Thanks to a pair of brand-new documentaries (one available on Netflix, the other now streaming on Hulu) focussed on the disastrous story of 2017's infamous Fyre Festival, we're talking about the influencer scam all over again. We're also talking more about Billy McFarland, the founder of Fyre Media and the organiser of the failed festival. McFarland is currently serving a six-year sentence in federal prison for fraud (both those related to the festival and subsequent, unrelated counts). After the release of the documentaries, however, people took notice of a background figure in one scene, referred to as "Angelo." As it turned out, "Angelo" is actually a press secretary for a high-ranking politician.
Angelo, seen in the background of a scene at McFarland's penthouse hotel room, is Angelo Roefaro, currently the press secretary for Senate Minority Leader Chuck Schumer (a Democrat from New York). In Netflix's Fyre: The Greatest Party That Never Happened, Roefero is seen sitting on a couch, with his laptop, in McFarland's penthouse suite. The narration from a witness identifies him only as "Angelo," before speculating that he might have helped McFarland with press work at some point.
"There's a guy named Angelo and I don't know if it was Billy's PR guy, but I know that this guy was very connected," the witness says. On camera, Roefaro's voice is barely audible.
"Just try and keep me out of your stuff, because . . . I'm not saying anything," Roefaro says, according to the subtitles. The documentary's graphics also identify his professional affiliations with Senator Schumer. In response, McFarland laughs.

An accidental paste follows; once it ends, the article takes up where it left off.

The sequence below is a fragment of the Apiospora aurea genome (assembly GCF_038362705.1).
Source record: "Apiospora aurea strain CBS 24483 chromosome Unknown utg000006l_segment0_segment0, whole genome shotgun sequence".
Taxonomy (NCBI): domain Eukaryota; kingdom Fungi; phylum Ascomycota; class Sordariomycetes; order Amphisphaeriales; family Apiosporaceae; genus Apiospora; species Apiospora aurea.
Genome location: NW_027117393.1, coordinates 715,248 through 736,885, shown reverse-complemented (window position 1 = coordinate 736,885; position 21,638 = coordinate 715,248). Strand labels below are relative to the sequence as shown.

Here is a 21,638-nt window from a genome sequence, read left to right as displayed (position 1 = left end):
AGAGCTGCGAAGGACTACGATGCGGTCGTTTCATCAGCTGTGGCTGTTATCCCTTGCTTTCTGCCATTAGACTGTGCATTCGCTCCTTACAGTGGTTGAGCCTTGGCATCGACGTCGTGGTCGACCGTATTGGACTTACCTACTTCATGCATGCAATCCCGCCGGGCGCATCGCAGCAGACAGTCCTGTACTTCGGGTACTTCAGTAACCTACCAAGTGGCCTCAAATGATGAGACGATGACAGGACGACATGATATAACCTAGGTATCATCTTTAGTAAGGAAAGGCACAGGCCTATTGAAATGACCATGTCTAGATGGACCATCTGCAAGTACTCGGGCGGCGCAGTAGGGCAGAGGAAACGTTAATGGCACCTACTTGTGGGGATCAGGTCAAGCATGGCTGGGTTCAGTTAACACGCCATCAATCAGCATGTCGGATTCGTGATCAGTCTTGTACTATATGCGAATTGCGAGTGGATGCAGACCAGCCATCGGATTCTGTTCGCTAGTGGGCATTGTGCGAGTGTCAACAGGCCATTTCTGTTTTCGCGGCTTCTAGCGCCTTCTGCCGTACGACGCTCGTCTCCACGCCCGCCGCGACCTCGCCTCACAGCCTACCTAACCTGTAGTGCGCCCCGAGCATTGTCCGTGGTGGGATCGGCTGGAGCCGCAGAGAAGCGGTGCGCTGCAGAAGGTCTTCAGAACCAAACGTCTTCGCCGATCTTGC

"We're not saying anything bad. You can talk. You can give me advice," McFarland says. The documentary does not show whether the conversation continued or, if it did, what the content of their conversation was from that point on.
When WBIX 950, a Utica, NY, radio station, interviewed Roefaro in January, he explained that he had been "friends" with McFarland, but that was it: "We were friends. I met him at a networking event and we got along. That night [shown in the documentary], as a result of a TV show or movie being filmed in his apartment, he had a very nice complimentary penthouse hotel room near my own apartment and invited me over to check it out." He went on to clarify that he didn't know anyone else in the room, just McFarland.
The New York Post also reported that Roefaro denied any connection to the Fyre Festival: "Absolutely not," he replied when asked about the documentary's implications that he had used his connections and PR knowledge to help McFarland try to avoid jail time (at the time, McFarland was out on bail after the initial round of sentencing). As far as publicly available information can tell, there is no evidence that Roefaro was officially connected with McFarland or with Fyre Festival in any capacity. According to WBIX 950, he began working for Senator Schumer in 2011 in a lower-level position before being named as his press secretary. Roefaro's involvement may have been tangential or nonexistent, but his brief appearance in the documentary and his high-profile job have certainly drawn plenty of attention in the aftermath of the movie's debut.